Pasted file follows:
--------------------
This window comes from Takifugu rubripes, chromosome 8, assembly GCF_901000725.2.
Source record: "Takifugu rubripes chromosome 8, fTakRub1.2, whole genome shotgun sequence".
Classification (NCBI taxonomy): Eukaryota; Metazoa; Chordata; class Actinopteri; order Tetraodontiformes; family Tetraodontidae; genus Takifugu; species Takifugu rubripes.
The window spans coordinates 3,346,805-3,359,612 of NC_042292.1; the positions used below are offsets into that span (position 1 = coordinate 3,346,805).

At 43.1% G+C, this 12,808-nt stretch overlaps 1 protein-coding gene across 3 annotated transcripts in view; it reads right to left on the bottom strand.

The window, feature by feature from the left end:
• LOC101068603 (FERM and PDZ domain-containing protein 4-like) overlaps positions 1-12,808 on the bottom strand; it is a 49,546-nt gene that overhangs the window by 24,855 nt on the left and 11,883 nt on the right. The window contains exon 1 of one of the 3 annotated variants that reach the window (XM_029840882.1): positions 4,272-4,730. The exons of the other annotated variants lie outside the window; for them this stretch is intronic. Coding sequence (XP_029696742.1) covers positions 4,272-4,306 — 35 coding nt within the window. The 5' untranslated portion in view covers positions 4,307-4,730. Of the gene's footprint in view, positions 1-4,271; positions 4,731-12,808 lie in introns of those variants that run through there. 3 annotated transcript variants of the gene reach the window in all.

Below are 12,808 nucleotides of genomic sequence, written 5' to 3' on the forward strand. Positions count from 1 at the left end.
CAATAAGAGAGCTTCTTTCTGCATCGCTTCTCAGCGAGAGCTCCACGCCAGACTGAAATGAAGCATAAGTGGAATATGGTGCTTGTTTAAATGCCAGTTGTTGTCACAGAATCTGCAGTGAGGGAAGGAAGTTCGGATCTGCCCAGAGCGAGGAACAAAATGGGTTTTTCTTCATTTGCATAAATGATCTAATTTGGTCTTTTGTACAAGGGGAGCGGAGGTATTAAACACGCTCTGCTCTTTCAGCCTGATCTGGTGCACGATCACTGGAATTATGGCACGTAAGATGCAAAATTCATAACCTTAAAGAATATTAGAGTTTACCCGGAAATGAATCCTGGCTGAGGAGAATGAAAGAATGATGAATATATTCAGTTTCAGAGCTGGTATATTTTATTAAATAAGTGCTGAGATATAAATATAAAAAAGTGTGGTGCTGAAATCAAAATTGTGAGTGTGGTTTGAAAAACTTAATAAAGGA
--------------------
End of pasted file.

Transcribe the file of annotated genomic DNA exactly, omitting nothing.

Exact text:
This window comes from Takifugu rubripes, chromosome 8, assembly GCF_901000725.2.
Source record: "Takifugu rubripes chromosome 8, fTakRub1.2, whole genome shotgun sequence".
Classification (NCBI taxonomy): Eukaryota; Metazoa; Chordata; class Actinopteri; order Tetraodontiformes; family Tetraodontidae; genus Takifugu; species Takifugu rubripes.
The window spans coordinates 3,346,805-3,359,612 of NC_042292.1; the positions used below are offsets into that span (position 1 = coordinate 3,346,805).

At 43.1% G+C, this 12,808-nt stretch overlaps 1 protein-coding gene across 3 annotated transcripts in view; it reads right to left on the bottom strand.

The window, feature by feature from the left end:
• LOC101068603 (FERM and PDZ domain-containing protein 4-like) overlaps positions 1-12,808 on the bottom strand; it is a 49,546-nt gene that overhangs the window by 24,855 nt on the left and 11,883 nt on the right. The window contains exon 1 of one of the 3 annotated variants that reach the window (XM_029840882.1): positions 4,272-4,730. The exons of the other annotated variants lie outside the window; for them this stretch is intronic. Coding sequence (XP_029696742.1) covers positions 4,272-4,306 — 35 coding nt within the window. The 5' untranslated portion in view covers positions 4,307-4,730. Of the gene's footprint in view, positions 1-4,271; positions 4,731-12,808 lie in introns of those variants that run through there. 3 annotated transcript variants of the gene reach the window in all.

Below are 12,808 nucleotides of genomic sequence, written 5' to 3' on the forward strand. Positions count from 1 at the left end.
CAATAAGAGAGCTTCTTTCTGCATCGCTTCTCAGCGAGAGCTCCACGCCAGACTGAAATGAAGCATAAGTGGAATATGGTGCTTGTTTAAATGCCAGTTGTTGTCACAGAATCTGCAGTGAGGGAAGGAAGTTCGGATCTGCCCAGAGCGAGGAACAAAATGGGTTTTTCTTCATTTGCATAAATGATCTAATTTGGTCTTTTGTACAAGGGGAGCGGAGGTATTAAACACGCTCTGCTCTTTCAGCCTGATCTGGTGCACGATCACTGGAATTATGGCACGTAAGATGCAAAATTCATAACCTTAAAGAATATTAGAGTTTACCCGGAAATGAATCCTGGCTGAGGAGAATGAAAGAATGATGAATATATTCAGTTTCAGAGCTGGTATATTTTATTAAATAAGTGCTGAGATATAAATATAAAAAAGTGTGGTGCTGAAATCAAAATTGTGAGTGTGGTTTGAAAAACTTAATAAAGGA